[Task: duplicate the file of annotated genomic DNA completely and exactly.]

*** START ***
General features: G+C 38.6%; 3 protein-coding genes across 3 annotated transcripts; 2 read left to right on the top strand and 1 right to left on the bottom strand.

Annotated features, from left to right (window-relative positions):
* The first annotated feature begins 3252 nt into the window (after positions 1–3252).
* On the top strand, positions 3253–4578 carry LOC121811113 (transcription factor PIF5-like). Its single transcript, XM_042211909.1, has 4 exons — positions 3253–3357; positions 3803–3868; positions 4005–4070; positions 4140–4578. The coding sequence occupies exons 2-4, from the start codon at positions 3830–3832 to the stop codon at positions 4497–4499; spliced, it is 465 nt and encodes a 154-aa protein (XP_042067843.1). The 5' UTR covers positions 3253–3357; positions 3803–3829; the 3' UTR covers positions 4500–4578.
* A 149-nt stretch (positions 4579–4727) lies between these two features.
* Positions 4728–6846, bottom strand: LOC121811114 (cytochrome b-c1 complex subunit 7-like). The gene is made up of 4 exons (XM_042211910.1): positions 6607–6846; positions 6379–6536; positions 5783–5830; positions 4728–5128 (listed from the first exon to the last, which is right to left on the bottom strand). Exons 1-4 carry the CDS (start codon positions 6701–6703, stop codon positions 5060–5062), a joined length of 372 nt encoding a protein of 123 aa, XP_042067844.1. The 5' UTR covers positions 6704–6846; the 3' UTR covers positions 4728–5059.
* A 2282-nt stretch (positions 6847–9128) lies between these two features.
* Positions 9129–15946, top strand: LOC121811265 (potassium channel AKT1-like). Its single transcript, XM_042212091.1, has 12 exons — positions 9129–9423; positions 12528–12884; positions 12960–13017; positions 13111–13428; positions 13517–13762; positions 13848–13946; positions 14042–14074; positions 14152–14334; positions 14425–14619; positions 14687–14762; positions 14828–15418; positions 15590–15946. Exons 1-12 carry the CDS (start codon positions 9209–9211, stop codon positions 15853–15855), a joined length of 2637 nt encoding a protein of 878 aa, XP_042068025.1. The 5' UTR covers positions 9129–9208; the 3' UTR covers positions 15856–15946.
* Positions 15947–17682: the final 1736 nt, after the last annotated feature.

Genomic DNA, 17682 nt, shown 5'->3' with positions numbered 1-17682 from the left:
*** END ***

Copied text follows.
General features: G+C 38.6%; 3 protein-coding genes across 3 annotated transcripts; 2 read left to right on the top strand and 1 right to left on the bottom strand.

Annotated features, from left to right (window-relative positions):
* The first annotated feature begins 3252 nt into the window (after positions 1–3252).
* On the top strand, positions 3253–4578 carry LOC121811113 (transcription factor PIF5-like). Its single transcript, XM_042211909.1, has 4 exons — positions 3253–3357; positions 3803–3868; positions 4005–4070; positions 4140–4578. The coding sequence occupies exons 2-4, from the start codon at positions 3830–3832 to the stop codon at positions 4497–4499; spliced, it is 465 nt and encodes a 154-aa protein (XP_042067843.1). The 5' UTR covers positions 3253–3357; positions 3803–3829; the 3' UTR covers positions 4500–4578.
* A 149-nt stretch (positions 4579–4727) lies between these two features.
* Positions 4728–6846, bottom strand: LOC121811114 (cytochrome b-c1 complex subunit 7-like). The gene is made up of 4 exons (XM_042211910.1): positions 6607–6846; positions 6379–6536; positions 5783–5830; positions 4728–5128 (listed from the first exon to the last, which is right to left on the bottom strand). Exons 1-4 carry the CDS (start codon positions 6701–6703, stop codon positions 5060–5062), a joined length of 372 nt encoding a protein of 123 aa, XP_042067844.1. The 5' UTR covers positions 6704–6846; the 3' UTR covers positions 4728–5059.
* A 2282-nt stretch (positions 6847–9128) lies between these two features.
* Positions 9129–15946, top strand: LOC121811265 (potassium channel AKT1-like). Its single transcript, XM_042212091.1, has 12 exons — positions 9129–9423; positions 12528–12884; positions 12960–13017; positions 13111–13428; positions 13517–13762; positions 13848–13946; positions 14042–14074; positions 14152–14334; positions 14425–14619; positions 14687–14762; positions 14828–15418; positions 15590–15946. Exons 1-12 carry the CDS (start codon positions 9209–9211, stop codon positions 15853–15855), a joined length of 2637 nt encoding a protein of 878 aa, XP_042068025.1. The 5' UTR covers positions 9129–9208; the 3' UTR covers positions 15856–15946.
* Positions 15947–17682: the final 1736 nt, after the last annotated feature.

Genomic DNA, 17682 nt, shown 5'->3' with positions numbered 1-17682 from the left: